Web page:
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  1. #26
    nightflier
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    Hyperbole makes for little more than FUD

    Quote Originally Posted by Woochifer
    Again, your points about the cash reserves are flatout wrong. Apple is currently sitting on $29 billion, and the company paid off its long-term debt back in 2004. Apple's cash reserves surpassed MS' back in October. The quote below was pulled from an eWeek article.
    Convenient how you don't mention Microsoft's cash reserves. Here are the actual figures, as of this morning, June 19, 2009:

    Apple:
    Cash = 25B
    Debt = near 0%
    Market Cap = 122B
    Stock Price = $137
    P/E = 24.67

    Microsoft:
    Cash = 21B
    Debt = 1%
    Market Cap = 115B
    Stock Price = $24
    P/E = 13.91

    So yes, Apple's numbers are a tad better, something I wasn't aware of, but it's hardly the huge discrepancy you make it sound like. Also, with Apple's stock price at more than 5 times Microsoft's, it would be a lot harder to buy back stock. So yes, Apple is riding high on their new 3G iPhone and probably will continue to do so with the upcoming iPod, but they still have all their eggs in that one portable-device basket and this makes their valuation that much more volatile. And this is reflected in the sales volume of the stocks: Microsoft's volume is nearly 10 times that of Apple's because it's a less expensive and more stable investment vehicle. Also consider that Apple's 52-week low was nearly half today's price, while Microsoft fared much better back in March. Finally, let's not forget that it was Microsoft that bailed out Apple with cold hard cash just a few years ago.

    The bottom line is that Microsoft has a number of stable and consistent revenue streams, certainly far more than Apple's. This allows the company to release a flop like Zune and still survive quite well. If something should go awry with the iPhone/iPod (think overheating batteries like with the Sony laptops), and it's curtains for Apple's golden-egg laying goose.

    Quote Originally Posted by Woochifer
    During all the speculation about MS taking over Yahoo!, analysts kept pointing out that MS no longer had enough cash to do the acquisition and would have to take on billions in debt. MS has been acquiring companies, buying back stock, increasing its dividend, and bleeding billions with its consumer products -- all of which has cut deeply into its cash reserves. Apple has spent far less, and is operating a similarly tight ship as when the company was on its death bed.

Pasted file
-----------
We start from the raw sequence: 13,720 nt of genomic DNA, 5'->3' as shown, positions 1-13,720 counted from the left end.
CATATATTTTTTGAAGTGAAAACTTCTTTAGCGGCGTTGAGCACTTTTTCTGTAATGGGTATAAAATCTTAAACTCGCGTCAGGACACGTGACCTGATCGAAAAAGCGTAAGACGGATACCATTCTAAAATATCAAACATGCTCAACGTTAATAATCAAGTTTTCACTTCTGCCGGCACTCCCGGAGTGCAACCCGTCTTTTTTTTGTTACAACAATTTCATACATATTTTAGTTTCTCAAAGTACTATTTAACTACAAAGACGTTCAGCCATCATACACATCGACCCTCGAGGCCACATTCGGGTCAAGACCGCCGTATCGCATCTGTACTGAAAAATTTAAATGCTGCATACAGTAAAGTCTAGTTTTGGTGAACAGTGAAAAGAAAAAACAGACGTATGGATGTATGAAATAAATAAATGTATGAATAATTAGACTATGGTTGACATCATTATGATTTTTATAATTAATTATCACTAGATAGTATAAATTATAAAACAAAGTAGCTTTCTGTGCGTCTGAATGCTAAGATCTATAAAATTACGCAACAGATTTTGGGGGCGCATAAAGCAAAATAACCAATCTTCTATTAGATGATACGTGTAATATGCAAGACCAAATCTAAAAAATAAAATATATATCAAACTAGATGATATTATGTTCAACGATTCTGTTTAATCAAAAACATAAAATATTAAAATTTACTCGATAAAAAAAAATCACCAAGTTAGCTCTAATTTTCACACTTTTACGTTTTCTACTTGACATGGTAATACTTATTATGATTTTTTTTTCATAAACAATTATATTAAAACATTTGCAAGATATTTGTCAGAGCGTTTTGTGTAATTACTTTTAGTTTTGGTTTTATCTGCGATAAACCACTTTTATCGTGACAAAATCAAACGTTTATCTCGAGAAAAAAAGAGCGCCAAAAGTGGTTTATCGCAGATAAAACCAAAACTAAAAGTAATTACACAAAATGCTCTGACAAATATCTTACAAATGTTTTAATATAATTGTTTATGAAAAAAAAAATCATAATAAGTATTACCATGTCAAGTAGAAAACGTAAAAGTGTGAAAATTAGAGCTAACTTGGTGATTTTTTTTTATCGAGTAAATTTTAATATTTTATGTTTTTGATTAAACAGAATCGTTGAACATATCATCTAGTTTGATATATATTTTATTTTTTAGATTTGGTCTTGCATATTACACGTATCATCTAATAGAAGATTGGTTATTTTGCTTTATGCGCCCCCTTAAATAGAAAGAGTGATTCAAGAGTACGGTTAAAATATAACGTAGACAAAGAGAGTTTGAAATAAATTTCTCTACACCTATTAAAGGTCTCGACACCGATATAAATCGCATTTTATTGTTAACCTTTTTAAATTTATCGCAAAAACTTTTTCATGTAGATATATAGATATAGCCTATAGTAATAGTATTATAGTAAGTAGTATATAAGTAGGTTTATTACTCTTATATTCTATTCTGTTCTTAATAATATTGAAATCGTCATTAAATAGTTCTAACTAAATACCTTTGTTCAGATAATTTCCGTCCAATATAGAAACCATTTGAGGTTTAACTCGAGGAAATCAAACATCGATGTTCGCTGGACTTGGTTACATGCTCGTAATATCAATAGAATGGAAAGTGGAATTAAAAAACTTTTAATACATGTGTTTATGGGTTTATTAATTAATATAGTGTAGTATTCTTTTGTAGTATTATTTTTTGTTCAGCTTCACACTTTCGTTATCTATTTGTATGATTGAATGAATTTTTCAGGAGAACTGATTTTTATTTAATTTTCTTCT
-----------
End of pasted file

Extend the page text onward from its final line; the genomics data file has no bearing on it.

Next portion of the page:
Nice hyperbole again. Microsoft's increasing of dividends and buying back stock is not a bad thing, especially in this economy. It's a stabilizing move and one that investors favor. Bleeding billions? Care to explain that? For all it's misery, Vista about broke even for Microsoft, especially because Microsoft's revenue is more tied to ongoing licensing than new product sales. So let's not call that a bleed, shall we? So what's left? What else is "bleeding billions," exactly? Zune? Pluueeze, it was a failure, but it didn't bleed millions. What else bled billions?

    Quote Originally Posted by Woochifer
    My example is also supported by the market trends, which show RIM and Symbian outselling Windows mobile and continuing to gain market share at MS' expense. You keep claiming that Windows mobile has the "lion's share' of the market and cite your own corporate policies as proof of that.
    If you would bother to read what I actually wrote, it would become obvious that you're twisting around what I said. I didn't cite our "corporate policies" as evidence that Windows Mobile was succeeding in the market place, so don't even go there. I said that our corporate policy is based on the fact that integration with Exchange is oodles simpler with Windows on the client (oh and it's a bunch cheaper too: no BES server to add to the mix).

    RIM and Symbian have greater growth of late, yes, but Windows Mobile is still a significant portion of the installed base. And the statement this is at Window's expense completely ignores the fact that this market as a whole is also growing. Hyperbole with a smidgen of truth, that's all that is.

    Quote Originally Posted by Woochifer
    And again, the market share and trends don't support your claims. You can try and parse it with anecdotes and wishful thinking, but the bottomline is that Windows mobile is in decline and has been for the last couple of years. Even parsing the market to exclude the consumer market, RIM's sales far outpace Windows mobile. RIM's growth has been fueled by the corporate sector, not "finicky fad-chasing" college kids (where the hell do you come up with these presumptions?). RIM and the iPhone have upward momentum, Windows mobile does not.
    Last 2 years? I think you need to re-check your headlines. Two years ago, RIM was still struggling to get a foot-hold and going through some rather embarrassing legal issues. You're really painting this picture with a broad brush without looking at the details. That's great for standing on soap-boxes and inciting misguided frenzy, but it doesn't shed much light on what's really happening. Because this market is growing, all OSes have upward momentum. Yes, Windows' share of that market growth is lessening, but that doesn't mean it's not going to grow anymore. From what I've read much of the slowing growth is due to the wait for Windows 7. Let's wait and see what it brings to the table, shall we?